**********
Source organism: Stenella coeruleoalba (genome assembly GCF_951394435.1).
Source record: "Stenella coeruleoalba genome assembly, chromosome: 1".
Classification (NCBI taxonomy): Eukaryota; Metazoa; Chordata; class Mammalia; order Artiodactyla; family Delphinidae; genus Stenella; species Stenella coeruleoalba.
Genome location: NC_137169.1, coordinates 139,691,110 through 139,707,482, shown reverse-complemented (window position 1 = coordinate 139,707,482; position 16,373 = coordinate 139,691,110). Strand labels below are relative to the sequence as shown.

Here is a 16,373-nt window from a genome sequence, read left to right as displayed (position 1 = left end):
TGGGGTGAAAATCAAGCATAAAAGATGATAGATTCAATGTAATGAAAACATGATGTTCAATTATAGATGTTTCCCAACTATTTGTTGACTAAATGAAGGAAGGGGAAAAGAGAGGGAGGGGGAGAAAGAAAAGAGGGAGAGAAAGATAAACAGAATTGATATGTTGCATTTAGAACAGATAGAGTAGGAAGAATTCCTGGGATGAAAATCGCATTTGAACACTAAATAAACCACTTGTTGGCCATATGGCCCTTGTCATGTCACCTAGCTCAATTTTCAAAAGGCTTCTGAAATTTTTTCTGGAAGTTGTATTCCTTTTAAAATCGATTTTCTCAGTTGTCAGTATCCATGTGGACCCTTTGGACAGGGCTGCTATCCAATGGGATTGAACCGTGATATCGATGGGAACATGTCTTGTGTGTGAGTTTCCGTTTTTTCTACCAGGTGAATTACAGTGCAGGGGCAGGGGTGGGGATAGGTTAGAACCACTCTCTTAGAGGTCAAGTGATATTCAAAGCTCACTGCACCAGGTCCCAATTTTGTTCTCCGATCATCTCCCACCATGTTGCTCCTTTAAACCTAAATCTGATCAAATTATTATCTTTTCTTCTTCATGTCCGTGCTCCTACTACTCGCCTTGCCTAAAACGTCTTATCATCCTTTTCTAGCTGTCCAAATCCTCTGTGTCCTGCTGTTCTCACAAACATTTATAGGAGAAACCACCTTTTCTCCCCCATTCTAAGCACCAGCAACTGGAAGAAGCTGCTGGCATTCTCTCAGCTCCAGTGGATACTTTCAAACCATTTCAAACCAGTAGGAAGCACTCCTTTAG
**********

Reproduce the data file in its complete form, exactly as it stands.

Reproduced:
Source organism: Stenella coeruleoalba (genome assembly GCF_951394435.1).
Source record: "Stenella coeruleoalba genome assembly, chromosome: 1".
Classification (NCBI taxonomy): Eukaryota; Metazoa; Chordata; class Mammalia; order Artiodactyla; family Delphinidae; genus Stenella; species Stenella coeruleoalba.
Genome location: NC_137169.1, coordinates 139,691,110 through 139,707,482, shown reverse-complemented (window position 1 = coordinate 139,707,482; position 16,373 = coordinate 139,691,110). Strand labels below are relative to the sequence as shown.

Here is a 16,373-nt window from a genome sequence, read left to right as displayed (position 1 = left end):
TGGGGTGAAAATCAAGCATAAAAGATGATAGATTCAATGTAATGAAAACATGATGTTCAATTATAGATGTTTCCCAACTATTTGTTGACTAAATGAAGGAAGGGGAAAAGAGAGGGAGGGGGAGAAAGAAAAGAGGGAGAGAAAGATAAACAGAATTGATATGTTGCATTTAGAACAGATAGAGTAGGAAGAATTCCTGGGATGAAAATCGCATTTGAACACTAAATAAACCACTTGTTGGCCATATGGCCCTTGTCATGTCACCTAGCTCAATTTTCAAAAGGCTTCTGAAATTTTTTCTGGAAGTTGTATTCCTTTTAAAATCGATTTTCTCAGTTGTCAGTATCCATGTGGACCCTTTGGACAGGGCTGCTATCCAATGGGATTGAACCGTGATATCGATGGGAACATGTCTTGTGTGTGAGTTTCCGTTTTTTCTACCAGGTGAATTACAGTGCAGGGGCAGGGGTGGGGATAGGTTAGAACCACTCTCTTAGAGGTCAAGTGATATTCAAAGCTCACTGCACCAGGTCCCAATTTTGTTCTCCGATCATCTCCCACCATGTTGCTCCTTTAAACCTAAATCTGATCAAATTATTATCTTTTCTTCTTCATGTCCGTGCTCCTACTACTCGCCTTGCCTAAAACGTCTTATCATCCTTTTCTAGCTGTCCAAATCCTCTGTGTCCTGCTGTTCTCACAAACATTTATAGGAGAAACCACCTTTTCTCCCCCATTCTAAGCACCAGCAACTGGAAGAAGCTGCTGGCATTCTCTCAGCTCCAGTGGATACTTTCAAACCATTTCAAACCAGTAGGAAGCACTCCTTTAG